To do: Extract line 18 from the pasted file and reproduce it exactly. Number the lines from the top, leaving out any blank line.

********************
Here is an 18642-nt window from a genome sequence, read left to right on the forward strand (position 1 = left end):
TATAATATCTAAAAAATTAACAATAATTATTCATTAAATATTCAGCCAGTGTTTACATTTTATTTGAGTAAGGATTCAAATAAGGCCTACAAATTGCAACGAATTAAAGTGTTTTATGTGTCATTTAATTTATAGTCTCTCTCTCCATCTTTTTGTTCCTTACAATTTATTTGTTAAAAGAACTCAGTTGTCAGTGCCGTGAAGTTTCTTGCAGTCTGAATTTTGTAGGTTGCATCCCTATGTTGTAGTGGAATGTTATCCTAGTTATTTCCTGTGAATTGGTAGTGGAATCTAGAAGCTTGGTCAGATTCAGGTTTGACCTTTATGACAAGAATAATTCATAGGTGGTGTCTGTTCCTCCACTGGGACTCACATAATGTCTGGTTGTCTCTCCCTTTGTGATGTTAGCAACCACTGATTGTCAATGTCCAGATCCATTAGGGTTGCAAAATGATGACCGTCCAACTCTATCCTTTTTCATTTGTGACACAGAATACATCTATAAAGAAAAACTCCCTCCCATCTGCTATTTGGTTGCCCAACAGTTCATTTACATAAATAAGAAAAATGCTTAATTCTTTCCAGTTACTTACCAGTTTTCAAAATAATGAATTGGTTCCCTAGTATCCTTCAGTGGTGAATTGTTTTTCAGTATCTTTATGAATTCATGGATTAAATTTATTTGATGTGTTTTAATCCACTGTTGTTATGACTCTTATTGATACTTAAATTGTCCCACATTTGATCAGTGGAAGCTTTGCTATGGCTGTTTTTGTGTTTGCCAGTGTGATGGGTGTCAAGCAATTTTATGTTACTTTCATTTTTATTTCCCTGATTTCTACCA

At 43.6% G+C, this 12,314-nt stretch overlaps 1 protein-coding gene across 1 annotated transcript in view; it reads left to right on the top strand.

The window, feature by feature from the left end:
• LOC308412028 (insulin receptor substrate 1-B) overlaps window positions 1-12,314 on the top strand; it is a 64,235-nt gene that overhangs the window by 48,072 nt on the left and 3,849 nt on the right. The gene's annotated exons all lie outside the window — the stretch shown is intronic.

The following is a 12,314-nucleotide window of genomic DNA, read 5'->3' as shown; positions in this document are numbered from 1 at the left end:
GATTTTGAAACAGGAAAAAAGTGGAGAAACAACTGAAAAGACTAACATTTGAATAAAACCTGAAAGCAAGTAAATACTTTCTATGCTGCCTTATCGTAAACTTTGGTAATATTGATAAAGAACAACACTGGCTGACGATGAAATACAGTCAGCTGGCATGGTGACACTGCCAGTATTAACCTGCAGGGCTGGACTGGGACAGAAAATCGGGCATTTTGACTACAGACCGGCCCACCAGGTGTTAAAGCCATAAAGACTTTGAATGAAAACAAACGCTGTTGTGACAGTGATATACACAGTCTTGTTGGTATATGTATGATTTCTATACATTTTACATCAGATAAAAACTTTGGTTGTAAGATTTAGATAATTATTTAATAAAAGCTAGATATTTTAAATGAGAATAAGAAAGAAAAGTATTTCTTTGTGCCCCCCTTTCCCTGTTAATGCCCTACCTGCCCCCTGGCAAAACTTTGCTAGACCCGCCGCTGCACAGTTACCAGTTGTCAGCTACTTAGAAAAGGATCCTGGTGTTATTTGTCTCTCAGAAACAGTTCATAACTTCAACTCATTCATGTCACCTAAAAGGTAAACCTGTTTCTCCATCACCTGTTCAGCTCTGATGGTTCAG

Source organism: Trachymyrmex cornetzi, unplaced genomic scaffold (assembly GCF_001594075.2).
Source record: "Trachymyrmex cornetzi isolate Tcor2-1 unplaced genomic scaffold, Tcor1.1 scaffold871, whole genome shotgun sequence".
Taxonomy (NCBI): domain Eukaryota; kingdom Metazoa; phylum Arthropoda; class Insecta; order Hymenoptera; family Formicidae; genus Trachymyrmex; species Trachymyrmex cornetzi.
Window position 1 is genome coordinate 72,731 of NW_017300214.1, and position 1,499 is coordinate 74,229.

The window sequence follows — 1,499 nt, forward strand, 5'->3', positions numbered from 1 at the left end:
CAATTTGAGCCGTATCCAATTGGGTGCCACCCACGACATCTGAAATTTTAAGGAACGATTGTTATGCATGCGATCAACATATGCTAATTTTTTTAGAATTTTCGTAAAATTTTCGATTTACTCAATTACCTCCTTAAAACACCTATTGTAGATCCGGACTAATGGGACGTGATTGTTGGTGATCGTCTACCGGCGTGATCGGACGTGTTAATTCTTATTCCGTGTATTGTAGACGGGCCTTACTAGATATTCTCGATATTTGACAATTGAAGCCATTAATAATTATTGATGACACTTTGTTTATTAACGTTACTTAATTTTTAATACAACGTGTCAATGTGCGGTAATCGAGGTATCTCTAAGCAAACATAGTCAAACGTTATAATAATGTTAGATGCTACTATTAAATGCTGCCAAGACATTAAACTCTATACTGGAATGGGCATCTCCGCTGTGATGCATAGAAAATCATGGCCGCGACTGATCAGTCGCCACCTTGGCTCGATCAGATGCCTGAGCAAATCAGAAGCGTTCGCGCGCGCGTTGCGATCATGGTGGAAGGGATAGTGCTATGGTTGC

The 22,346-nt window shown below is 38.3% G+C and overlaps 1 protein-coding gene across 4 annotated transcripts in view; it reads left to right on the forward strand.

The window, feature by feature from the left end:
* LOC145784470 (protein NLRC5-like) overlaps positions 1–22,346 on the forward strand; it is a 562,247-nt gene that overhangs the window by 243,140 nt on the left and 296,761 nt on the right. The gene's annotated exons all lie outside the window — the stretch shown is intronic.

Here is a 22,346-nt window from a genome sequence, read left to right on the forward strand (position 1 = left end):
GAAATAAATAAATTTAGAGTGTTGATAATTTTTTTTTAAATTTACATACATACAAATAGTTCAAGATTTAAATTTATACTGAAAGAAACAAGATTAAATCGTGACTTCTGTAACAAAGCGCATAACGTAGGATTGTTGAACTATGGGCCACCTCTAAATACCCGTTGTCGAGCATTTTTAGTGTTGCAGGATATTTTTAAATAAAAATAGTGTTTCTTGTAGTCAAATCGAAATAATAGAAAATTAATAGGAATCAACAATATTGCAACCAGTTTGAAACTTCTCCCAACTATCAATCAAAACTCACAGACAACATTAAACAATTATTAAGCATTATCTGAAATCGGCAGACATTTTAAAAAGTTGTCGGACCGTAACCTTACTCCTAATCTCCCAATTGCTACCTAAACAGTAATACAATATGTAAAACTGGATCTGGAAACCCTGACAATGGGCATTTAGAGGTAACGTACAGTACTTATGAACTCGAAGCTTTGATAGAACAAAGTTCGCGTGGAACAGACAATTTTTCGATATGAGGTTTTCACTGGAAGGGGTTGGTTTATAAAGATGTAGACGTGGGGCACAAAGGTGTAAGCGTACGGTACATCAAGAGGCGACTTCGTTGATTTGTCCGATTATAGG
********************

GAAATAAATAAATTTAGAGTGTTGATAATTTTTTTTTAAATTTACATACATACAAATAGTTCAAGATTTAAATTTATACTGAAAGAAACAAGATTAAATCGTGACTTCTGTAACAAAGCGCATAACGTAGGATTGTTGAACTATGGGCCACCTCTAAATACCCGTTGTCGAGCATTTTTAGTGTTGCAGGATATTTTTAAATAAAAATAGTGTTTCTTGTAGTCAAATCGAAATAATAGAAAATTAATAGGAATCAACAATATTGCAACCAGTTTGAAACTTCTCCCAACTATCAATCAAAACTCACAGACAACATTAAACAATTATTAAGCATTATCTGAAATCGGCAGACATTTTAAAAAGTTGTCGGACCGTAACCTTACTCCTAATCTCCCAATTGCTACCTAAACAGTAATACAATATGTAAAACTGGATCTGGAAACCCTGACAATGGGCATTTAGAGGTAACGTACAGTACTTATGAACTCGAAGCTTTGATAGAACAAAGTTCGCGTGGAACAGACAATTTTTCGATATGAGGTTTTCACTGGAAGGGGTTGGTTTATAAAGATGTAGACGTGGGGCACAAAGGTGTAAGCGTACGGTACATCAAGAGGCGACTTCGTTGATTTGTCCGATTATAGG